The bus driver did not understand English, so I had to speak in German. When we got to the park, where the museum was located, I was busy reading. I would have missed my stop, but a nice German lady, nudged me and explained in English that this was where I had to get off the bus. All in all, this was an appropriate introduction to the Die Brucke Museum in Berlin that celebrates such internationally renown artists such as Karl Schmidt-Rottluff, Ernst Kirchner, Emil Nolde, Max Pechstein and Erich Heckel. They were all a part of Die Brucke (the bridge), and except for Nolde and Kirchner, most of these artists are probably not household names.
A large donation of artwork in the mid-sixties to the city of Berlin from the collection of Karl Schmidt-Rottluff, got the idea of a Brucke Museum off the ground. Another donation from another artist central to the Brucke Movement, Erich Heckel, and the idea of a Brucke museum was certain to become reality. In 1967 the cubist looking building first opened to the public. Located in a small city park, the museum is surrounded with trees, shrubbery and grassy lawns. On the inside it is a small, but a very well designed exhibition space. The museum is not much larger than the average art gallery, but the overall collection is quite impressive. It includes over 400 paintings and sculptures, plus thousands of works on paper. Only a small part of the collection is ever shown at one time. Exhibitions center around members of the Brucke, although other visual artists of the era are sometimes exhibited.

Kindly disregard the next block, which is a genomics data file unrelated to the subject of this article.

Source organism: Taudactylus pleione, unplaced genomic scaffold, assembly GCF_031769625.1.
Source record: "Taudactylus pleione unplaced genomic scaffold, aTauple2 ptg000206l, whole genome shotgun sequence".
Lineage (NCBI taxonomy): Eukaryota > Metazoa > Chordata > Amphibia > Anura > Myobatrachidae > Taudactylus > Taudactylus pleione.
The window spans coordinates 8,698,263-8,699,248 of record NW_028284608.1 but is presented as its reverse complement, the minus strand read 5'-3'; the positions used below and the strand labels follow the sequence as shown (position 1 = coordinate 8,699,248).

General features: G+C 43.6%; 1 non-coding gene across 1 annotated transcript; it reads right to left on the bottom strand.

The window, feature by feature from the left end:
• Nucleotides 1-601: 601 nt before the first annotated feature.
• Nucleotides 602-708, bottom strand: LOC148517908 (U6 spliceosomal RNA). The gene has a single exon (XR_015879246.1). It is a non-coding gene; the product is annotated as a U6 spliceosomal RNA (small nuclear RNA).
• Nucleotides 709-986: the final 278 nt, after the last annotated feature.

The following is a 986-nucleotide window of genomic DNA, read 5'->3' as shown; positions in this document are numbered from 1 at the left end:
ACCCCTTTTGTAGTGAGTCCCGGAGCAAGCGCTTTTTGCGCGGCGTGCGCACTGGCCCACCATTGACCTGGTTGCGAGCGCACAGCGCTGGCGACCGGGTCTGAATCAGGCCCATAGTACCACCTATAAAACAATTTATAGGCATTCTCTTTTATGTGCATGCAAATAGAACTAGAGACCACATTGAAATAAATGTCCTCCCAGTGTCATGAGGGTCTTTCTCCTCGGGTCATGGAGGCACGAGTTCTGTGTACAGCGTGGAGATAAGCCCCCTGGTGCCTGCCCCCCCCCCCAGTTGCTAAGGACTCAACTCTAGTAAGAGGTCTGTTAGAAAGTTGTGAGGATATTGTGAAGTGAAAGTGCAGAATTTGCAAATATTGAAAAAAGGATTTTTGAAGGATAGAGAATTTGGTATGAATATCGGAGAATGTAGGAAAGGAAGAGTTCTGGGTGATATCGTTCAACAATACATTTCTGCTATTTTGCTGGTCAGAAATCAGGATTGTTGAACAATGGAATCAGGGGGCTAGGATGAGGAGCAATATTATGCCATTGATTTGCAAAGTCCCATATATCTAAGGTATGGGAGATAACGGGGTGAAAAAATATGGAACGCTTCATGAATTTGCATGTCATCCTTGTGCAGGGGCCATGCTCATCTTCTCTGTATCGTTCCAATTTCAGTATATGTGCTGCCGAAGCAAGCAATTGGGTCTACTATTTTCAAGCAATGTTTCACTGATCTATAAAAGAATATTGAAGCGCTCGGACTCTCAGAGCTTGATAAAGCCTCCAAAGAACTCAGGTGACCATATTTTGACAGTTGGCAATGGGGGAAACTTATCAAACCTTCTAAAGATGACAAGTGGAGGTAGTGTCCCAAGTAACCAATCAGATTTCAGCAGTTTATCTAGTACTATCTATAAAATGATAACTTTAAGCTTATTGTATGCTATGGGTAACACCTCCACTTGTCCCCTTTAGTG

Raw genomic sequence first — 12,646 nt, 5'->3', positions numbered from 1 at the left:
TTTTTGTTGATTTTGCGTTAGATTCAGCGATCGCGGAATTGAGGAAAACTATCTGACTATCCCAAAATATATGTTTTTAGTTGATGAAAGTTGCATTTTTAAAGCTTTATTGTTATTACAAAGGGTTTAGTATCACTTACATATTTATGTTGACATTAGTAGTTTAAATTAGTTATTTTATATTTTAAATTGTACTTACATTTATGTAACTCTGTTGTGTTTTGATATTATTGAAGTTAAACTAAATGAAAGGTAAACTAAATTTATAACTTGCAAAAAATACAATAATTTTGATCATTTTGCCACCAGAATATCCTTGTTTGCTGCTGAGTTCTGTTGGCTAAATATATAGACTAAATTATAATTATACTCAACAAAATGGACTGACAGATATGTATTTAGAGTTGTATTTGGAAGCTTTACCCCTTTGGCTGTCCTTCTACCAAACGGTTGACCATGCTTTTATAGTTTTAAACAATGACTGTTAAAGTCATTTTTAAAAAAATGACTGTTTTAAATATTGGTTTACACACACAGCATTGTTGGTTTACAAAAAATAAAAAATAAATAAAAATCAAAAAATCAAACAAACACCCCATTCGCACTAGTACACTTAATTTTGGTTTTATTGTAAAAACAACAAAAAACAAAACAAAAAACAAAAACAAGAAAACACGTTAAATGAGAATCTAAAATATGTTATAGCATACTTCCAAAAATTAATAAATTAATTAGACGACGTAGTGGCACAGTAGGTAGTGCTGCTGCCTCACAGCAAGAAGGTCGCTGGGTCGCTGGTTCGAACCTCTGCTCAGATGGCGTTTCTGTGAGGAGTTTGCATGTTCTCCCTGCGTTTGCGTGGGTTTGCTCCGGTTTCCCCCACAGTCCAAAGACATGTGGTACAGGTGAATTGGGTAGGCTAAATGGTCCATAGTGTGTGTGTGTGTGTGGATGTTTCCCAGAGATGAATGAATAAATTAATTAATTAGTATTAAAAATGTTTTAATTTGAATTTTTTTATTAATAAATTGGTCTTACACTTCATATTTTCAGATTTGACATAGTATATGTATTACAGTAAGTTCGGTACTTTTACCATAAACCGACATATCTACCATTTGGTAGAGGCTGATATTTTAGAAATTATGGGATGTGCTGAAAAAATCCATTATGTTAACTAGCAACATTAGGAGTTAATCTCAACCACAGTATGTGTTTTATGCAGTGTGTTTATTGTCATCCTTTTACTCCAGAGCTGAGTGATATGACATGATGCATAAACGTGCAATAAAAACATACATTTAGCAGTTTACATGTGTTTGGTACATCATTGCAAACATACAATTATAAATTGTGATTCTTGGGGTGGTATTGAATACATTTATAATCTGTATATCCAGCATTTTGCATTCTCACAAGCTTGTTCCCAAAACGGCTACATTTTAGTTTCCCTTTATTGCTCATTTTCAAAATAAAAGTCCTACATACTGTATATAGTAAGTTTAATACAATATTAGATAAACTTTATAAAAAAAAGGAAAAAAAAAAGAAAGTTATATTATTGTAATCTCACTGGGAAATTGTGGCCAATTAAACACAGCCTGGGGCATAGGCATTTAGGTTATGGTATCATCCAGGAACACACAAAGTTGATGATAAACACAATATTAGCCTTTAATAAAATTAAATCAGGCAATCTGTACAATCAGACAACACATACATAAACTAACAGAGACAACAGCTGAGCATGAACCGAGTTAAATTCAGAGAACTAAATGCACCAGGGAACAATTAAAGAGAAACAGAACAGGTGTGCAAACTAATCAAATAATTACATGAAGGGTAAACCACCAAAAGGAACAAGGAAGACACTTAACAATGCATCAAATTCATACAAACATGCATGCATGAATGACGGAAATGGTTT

“The bridge” first began in Dresden in 1905. Four architecture students declared themselves independent of the academic institution and started to experiment with color and design in an attempt to free themselves from the limits of classical painting. They invited other artists to join them and by 1911 the group had moved to Berlin and they were no longer connected with any academic institution. They became the northern branch of German Expressionism, while Munich and the Blaue Reiter group formed the southern group. They both flourished in the pre-war years, often trading ideas and even showing together on a few occasions.
Together they pretty much defined German Expressionism. This movement can best be summed up as the intense use of color, shape and form to express strongly emotional ideas in painting and drawing. The Blue Rider were open to women in the group and had a softer yet more intense feeling for color. Many of the blue riders were from Russia. Die Brucke was more male oriented and all from Germany. They used more human figures than their Munich counterparts and were more likely to work in black and white. Also, they were much more interested in the primitive art of Africa and the South Seas and incorporated some of those primitive ideas into their efforts. Through the use of the nude figures, both male and female, their work had a different emotional edge than their southern companions. Still it is fair to say that the similarities of the groups greatly outweighed the differences.
It is well worth the time to take part of the day and visit this small art house that is away from the city center and off the beaten path. While you are there, you can contemplate how this art movement successfully survived two world wars and how the museum was conceived and built in a divided city that was the symbol of the cold war conflict.